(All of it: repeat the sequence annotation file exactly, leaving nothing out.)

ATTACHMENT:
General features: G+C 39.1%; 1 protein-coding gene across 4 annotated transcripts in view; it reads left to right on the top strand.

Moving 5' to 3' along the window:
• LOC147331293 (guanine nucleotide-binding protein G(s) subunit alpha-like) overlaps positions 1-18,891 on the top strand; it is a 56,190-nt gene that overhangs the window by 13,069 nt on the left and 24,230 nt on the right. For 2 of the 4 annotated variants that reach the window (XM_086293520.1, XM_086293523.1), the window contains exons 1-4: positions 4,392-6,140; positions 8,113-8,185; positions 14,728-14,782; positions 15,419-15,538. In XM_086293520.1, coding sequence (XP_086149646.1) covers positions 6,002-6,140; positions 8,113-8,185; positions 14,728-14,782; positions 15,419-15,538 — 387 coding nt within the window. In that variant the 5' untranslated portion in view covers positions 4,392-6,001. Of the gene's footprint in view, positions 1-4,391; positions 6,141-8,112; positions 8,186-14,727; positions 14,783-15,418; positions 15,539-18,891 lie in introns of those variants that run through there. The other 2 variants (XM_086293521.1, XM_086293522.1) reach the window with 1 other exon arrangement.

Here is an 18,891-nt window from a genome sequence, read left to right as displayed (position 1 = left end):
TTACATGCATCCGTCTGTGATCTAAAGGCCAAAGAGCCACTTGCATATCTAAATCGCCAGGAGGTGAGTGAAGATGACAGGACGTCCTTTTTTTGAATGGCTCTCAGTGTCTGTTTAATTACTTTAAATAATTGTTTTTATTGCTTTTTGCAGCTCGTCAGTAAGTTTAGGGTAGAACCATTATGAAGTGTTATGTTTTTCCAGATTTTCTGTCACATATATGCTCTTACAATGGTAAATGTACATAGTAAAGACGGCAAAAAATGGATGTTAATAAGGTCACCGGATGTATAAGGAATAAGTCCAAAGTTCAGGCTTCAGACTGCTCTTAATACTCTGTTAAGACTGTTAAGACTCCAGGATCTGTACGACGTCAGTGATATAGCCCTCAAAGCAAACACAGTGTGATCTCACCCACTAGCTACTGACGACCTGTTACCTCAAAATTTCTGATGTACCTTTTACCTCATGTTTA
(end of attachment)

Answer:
General features: G+C 39.1%; 1 protein-coding gene across 4 annotated transcripts in view; it reads left to right on the top strand.

Moving 5' to 3' along the window:
• LOC147331293 (guanine nucleotide-binding protein G(s) subunit alpha-like) overlaps positions 1-18,891 on the top strand; it is a 56,190-nt gene that overhangs the window by 13,069 nt on the left and 24,230 nt on the right. For 2 of the 4 annotated variants that reach the window (XM_086293520.1, XM_086293523.1), the window contains exons 1-4: positions 4,392-6,140; positions 8,113-8,185; positions 14,728-14,782; positions 15,419-15,538. In XM_086293520.1, coding sequence (XP_086149646.1) covers positions 6,002-6,140; positions 8,113-8,185; positions 14,728-14,782; positions 15,419-15,538 — 387 coding nt within the window. In that variant the 5' untranslated portion in view covers positions 4,392-6,001. Of the gene's footprint in view, positions 1-4,391; positions 6,141-8,112; positions 8,186-14,727; positions 14,783-15,418; positions 15,539-18,891 lie in introns of those variants that run through there. The other 2 variants (XM_086293521.1, XM_086293522.1) reach the window with 1 other exon arrangement.

Here is an 18,891-nt window from a genome sequence, read left to right as displayed (position 1 = left end):
TTACATGCATCCGTCTGTGATCTAAAGGCCAAAGAGCCACTTGCATATCTAAATCGCCAGGAGGTGAGTGAAGATGACAGGACGTCCTTTTTTTGAATGGCTCTCAGTGTCTGTTTAATTACTTTAAATAATTGTTTTTATTGCTTTTTGCAGCTCGTCAGTAAGTTTAGGGTAGAACCATTATGAAGTGTTATGTTTTTCCAGATTTTCTGTCACATATATGCTCTTACAATGGTAAATGTACATAGTAAAGACGGCAAAAAATGGATGTTAATAAGGTCACCGGATGTATAAGGAATAAGTCCAAAGTTCAGGCTTCAGACTGCTCTTAATACTCTGTTAAGACTGTTAAGACTCCAGGATCTGTACGACGTCAGTGATATAGCCCTCAAAGCAAACACAGTGTGATCTCACCCACTAGCTACTGACGACCTGTTACCTCAAAATTTCTGATGTACCTTTTACCTCATGTTTA